Nitric oxide reduces NADPH oxidase 5 (Nox5) activity by reversible S-nitrosylation.
The NADPH oxidases (Noxs) are a family of transmembrane oxidoreductases that produce superoxide and other reactive oxygen species (ROS). Nox5 was the last of the conventional Nox isoforms to be identified and is a calcium-dependent enzyme that does not depend on accessory subunits for activation. Recently, Nox5 was shown to be expressed in human blood vessels and therefore the goal of this study was to determine whether nitric oxide (NO) can modulate Nox5 activity. Endogenously produced NO potently inhibited basal and stimulated Nox5 activity and this inhibition was reversible with chronic, but not acute, exposure to L-NAME. Nox5 activity was reduced by NO donors, iNOS, and eNOS and in endothelial cells and LPS-stimulated smooth muscle cells in a manner dependent on NO concentration. ROS production was diminished by NO in an isolated enzyme activity assay replete with surplus calcium and NADPH. There was no evidence for NO-dependent changes in tyrosine nitration, glutathiolation, or phosphorylation of Nox5. In contrast, there was evidence for the increased nitrosylation of Nox5 as determined by the biotin-switch assay and mass spectrometry. Four S-nitrosylation sites were identified and of these, mutation of C694 dramatically lowered Nox5 activity, NO sensitivity, and biotin labeling. Furthermore, coexpression of the denitrosylation enzymes thioredoxin 1 and GSNO reductase prevented NO-dependent inhibition of Nox5. The potency of NO against other Nox enzymes was in the order Nox1 ≥ Nox3 > Nox5 > Nox2, whereas Nox4 was refractory. Collectively, these results suggest that endogenously produced NO can directly S-nitrosylate and inhibit the activity of Nox5.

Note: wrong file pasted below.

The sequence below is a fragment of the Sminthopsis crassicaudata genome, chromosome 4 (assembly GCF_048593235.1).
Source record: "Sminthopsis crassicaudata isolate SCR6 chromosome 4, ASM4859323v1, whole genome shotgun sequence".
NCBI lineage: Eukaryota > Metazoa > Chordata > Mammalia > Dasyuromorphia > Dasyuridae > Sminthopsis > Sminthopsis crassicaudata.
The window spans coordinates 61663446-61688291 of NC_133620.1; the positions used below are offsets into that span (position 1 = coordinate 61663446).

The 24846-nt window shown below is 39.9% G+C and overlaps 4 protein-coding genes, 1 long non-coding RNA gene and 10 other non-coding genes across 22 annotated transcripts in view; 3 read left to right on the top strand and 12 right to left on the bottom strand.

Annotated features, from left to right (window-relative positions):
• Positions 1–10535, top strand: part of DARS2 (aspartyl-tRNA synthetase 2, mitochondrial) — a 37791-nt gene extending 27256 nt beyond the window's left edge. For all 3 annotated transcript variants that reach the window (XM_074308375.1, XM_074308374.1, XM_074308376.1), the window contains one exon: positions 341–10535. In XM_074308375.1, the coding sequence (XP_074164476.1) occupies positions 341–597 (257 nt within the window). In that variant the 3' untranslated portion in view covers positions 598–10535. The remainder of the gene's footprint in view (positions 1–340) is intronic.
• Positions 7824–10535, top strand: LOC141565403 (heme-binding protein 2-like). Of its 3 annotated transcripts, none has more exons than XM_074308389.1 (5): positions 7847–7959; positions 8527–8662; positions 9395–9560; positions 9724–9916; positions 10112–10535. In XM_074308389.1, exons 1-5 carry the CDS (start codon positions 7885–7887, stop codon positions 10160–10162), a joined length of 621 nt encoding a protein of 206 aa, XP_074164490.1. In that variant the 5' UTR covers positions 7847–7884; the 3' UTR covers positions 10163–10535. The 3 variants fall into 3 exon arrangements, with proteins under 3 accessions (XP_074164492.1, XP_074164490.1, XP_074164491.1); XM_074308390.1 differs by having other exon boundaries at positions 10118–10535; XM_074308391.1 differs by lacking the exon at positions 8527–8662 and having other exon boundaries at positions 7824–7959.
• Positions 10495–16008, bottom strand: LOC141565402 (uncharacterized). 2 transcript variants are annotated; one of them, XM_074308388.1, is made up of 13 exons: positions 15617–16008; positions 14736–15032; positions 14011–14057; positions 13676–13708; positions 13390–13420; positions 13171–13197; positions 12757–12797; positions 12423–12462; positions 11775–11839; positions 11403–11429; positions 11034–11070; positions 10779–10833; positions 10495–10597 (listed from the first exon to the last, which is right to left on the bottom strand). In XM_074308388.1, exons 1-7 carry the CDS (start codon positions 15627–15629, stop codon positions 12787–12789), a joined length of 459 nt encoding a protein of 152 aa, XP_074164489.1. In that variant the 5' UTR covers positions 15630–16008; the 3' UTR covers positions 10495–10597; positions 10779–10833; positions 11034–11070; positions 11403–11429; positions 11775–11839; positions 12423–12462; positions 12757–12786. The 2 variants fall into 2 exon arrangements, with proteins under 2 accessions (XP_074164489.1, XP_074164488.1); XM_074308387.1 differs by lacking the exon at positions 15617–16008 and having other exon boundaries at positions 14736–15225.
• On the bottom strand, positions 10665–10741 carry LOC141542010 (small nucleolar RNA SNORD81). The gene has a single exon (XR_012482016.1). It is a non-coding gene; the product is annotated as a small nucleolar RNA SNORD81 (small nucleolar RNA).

Qian, J; Chen, F; Kovalenkov, Y; Pandey, D; Moseley, MA; Foster, MW; Black, SM; Venema, RC; Stepp, DW; Fulton, DJR
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